MOVIE REVIEWS BY DAVE SMITH
If you want to see a film about the flyboys of World War I,
I recommend Wings released in 1927. William Wellman, the director and John Monk Saunders, who wrote the original story
were both ace pilots during "the great war." The flying sequences were real. Few films since have equaled the authenticity of
the exciting sequences in the air. In 1929 Wings won the first Oscar given for best picture.
Now one of the problems
some people might have with wings is that it is a SILENT film. However you can get a copy which has a sound track with
music especially composed for the film. Richard Arlen, Charles "Buddy" Rogers, and Clara Bow are the stars. Gary Cooper makes
a fleeting, but notable, appearance. If you haven't seen a silent film, this may be a good one for you. The dog fights in the air
were all real and the plane crashes were done by Dick Grace, Hollywood's best stunt pilot at that time.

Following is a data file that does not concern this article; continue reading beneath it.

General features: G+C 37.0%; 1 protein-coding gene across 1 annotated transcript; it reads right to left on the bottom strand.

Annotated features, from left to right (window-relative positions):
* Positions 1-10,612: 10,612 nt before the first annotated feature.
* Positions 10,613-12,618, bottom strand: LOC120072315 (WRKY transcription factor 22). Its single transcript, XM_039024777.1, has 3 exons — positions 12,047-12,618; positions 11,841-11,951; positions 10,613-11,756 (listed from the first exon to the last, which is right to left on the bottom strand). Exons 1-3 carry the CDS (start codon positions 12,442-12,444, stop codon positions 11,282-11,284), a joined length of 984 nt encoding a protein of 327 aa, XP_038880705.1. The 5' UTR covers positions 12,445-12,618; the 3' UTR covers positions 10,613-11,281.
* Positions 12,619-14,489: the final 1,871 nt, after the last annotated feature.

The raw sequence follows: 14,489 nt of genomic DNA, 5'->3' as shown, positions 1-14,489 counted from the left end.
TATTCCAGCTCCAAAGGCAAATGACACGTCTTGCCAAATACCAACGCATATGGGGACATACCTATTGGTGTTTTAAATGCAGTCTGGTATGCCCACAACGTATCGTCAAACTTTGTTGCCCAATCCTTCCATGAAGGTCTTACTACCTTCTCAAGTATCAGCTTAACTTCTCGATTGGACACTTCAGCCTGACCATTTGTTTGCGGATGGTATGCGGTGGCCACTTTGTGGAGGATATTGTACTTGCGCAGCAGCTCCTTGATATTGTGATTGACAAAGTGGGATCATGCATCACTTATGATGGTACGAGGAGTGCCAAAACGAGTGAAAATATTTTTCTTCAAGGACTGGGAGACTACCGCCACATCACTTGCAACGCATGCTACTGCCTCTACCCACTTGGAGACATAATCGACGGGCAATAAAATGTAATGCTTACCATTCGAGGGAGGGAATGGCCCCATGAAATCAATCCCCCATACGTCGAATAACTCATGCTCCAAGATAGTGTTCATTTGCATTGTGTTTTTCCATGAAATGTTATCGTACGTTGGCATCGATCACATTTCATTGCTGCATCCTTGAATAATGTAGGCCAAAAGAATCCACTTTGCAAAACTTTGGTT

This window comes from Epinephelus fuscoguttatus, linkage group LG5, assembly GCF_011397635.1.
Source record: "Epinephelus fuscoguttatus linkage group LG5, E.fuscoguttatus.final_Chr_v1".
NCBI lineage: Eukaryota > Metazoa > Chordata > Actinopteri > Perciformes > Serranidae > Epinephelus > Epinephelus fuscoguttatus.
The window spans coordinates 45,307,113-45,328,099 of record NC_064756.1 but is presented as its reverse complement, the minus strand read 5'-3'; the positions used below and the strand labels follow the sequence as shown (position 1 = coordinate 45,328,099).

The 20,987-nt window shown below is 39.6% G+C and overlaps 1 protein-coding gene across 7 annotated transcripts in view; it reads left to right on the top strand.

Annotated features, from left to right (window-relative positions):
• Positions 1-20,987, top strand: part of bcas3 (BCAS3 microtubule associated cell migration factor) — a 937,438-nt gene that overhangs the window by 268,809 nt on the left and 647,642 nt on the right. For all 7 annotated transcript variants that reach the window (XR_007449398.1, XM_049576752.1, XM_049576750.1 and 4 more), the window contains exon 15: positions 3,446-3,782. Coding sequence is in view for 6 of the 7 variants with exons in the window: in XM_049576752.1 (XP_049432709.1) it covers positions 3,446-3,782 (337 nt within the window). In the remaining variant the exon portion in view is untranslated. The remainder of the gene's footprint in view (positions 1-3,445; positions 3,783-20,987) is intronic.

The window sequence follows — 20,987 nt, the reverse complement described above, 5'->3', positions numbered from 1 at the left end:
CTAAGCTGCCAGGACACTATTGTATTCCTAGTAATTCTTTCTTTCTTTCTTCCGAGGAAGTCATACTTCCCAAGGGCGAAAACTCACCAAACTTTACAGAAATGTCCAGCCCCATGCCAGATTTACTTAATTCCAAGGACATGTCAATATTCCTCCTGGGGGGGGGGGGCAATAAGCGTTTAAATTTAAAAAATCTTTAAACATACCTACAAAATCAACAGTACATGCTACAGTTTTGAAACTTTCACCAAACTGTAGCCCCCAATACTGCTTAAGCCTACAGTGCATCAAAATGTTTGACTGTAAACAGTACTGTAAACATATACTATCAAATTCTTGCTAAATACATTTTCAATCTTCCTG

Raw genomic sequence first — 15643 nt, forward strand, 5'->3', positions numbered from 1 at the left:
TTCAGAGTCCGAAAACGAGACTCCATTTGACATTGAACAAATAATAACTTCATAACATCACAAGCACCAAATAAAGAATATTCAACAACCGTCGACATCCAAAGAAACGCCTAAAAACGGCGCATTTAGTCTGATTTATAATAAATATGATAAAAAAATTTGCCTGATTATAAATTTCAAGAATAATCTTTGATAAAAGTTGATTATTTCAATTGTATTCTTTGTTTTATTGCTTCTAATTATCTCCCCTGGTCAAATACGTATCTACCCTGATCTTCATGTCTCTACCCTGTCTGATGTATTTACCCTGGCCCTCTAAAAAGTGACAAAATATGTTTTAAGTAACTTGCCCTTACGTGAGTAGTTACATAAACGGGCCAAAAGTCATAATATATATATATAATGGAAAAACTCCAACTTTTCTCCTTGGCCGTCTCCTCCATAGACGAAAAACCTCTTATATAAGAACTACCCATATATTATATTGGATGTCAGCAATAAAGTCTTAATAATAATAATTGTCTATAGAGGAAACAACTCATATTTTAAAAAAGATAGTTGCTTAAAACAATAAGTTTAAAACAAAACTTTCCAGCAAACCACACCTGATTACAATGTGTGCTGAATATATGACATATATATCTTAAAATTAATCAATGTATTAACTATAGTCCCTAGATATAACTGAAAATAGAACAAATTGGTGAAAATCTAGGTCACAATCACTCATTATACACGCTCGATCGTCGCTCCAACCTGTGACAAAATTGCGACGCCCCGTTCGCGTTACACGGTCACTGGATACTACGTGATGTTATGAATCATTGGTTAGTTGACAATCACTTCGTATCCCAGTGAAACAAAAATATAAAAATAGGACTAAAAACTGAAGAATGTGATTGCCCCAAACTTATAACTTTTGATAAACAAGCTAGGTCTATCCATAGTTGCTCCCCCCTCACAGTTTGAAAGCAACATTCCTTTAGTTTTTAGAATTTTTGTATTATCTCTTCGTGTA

Wings cost $2,000,000 to make.
Flyboys cost 60,000,000. Wings looks real while Flyboys looks like a video game. As a matter of fact, you
can now buy a Flyboys video game. At least to me, one of the big problems with this film is the unrealistic air dogfights.
It is very obvious these were all done with digital effects. There are other things in this movie which are also artificial, including
some of the acting. Martin Henderson is all wrong as the veteran ace flyer in the Lafayette Escadrille. This part has
all the potential of being a delicious role for someone who could really be believable as the tired, callous, yet caring
veteran. Henderson never reaches that potential. James Franco is the leading man in this film and he is good but has some problems,
not the least of which is his having seen too many James Dean movies. Franco does look like Dean and his acting is
highly suggestive of Dean. However he does have a certain naturalness, especially when he is in the same scenes with
Henderson. I believe Franco has all the tools of a good actor. He might make it.
The rest of the cast is just adequate. No
one stands out except for Jean Reno. You should recognize Reno the minute you see him. He was the "hit man" in The Professional
with a very young Natalie Portman. In Flyboys, he is the tired, but caring Commander of the Escadrille. He is by
far the most believable actor in this film.
The subject of this film has great potential. It is too bad that the best we
can say about it is that it might make a good video game.